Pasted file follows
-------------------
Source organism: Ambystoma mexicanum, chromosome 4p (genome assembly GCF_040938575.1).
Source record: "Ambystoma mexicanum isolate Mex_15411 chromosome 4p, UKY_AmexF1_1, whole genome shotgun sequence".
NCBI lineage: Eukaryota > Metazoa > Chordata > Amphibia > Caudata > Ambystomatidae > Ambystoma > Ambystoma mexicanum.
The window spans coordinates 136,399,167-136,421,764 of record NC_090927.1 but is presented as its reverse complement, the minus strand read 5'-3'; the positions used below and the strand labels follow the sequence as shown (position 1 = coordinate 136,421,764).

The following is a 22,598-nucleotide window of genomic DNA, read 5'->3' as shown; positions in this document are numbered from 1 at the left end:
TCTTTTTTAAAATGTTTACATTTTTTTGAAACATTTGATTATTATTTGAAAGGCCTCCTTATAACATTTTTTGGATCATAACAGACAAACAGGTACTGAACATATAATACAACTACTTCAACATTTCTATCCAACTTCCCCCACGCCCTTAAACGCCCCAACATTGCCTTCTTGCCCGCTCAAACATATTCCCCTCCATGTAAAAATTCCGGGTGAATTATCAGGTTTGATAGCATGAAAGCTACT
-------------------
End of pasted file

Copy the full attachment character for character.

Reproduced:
Source organism: Ambystoma mexicanum, chromosome 4p (genome assembly GCF_040938575.1).
Source record: "Ambystoma mexicanum isolate Mex_15411 chromosome 4p, UKY_AmexF1_1, whole genome shotgun sequence".
NCBI lineage: Eukaryota > Metazoa > Chordata > Amphibia > Caudata > Ambystomatidae > Ambystoma > Ambystoma mexicanum.
The window spans coordinates 136,399,167-136,421,764 of record NC_090927.1 but is presented as its reverse complement, the minus strand read 5'-3'; the positions used below and the strand labels follow the sequence as shown (position 1 = coordinate 136,421,764).

The following is a 22,598-nucleotide window of genomic DNA, read 5'->3' as shown; positions in this document are numbered from 1 at the left end:
TCTTTTTTAAAATGTTTACATTTTTTTGAAACATTTGATTATTATTTGAAAGGCCTCCTTATAACATTTTTTGGATCATAACAGACAAACAGGTACTGAACATATAATACAACTACTTCAACATTTCTATCCAACTTCCCCCACGCCCTTAAACGCCCCAACATTGCCTTCTTGCCCGCTCAAACATATTCCCCTCCATGTAAAAATTCCGGGTGAATTATCAGGTTTGATAGCATGAAAGCTACT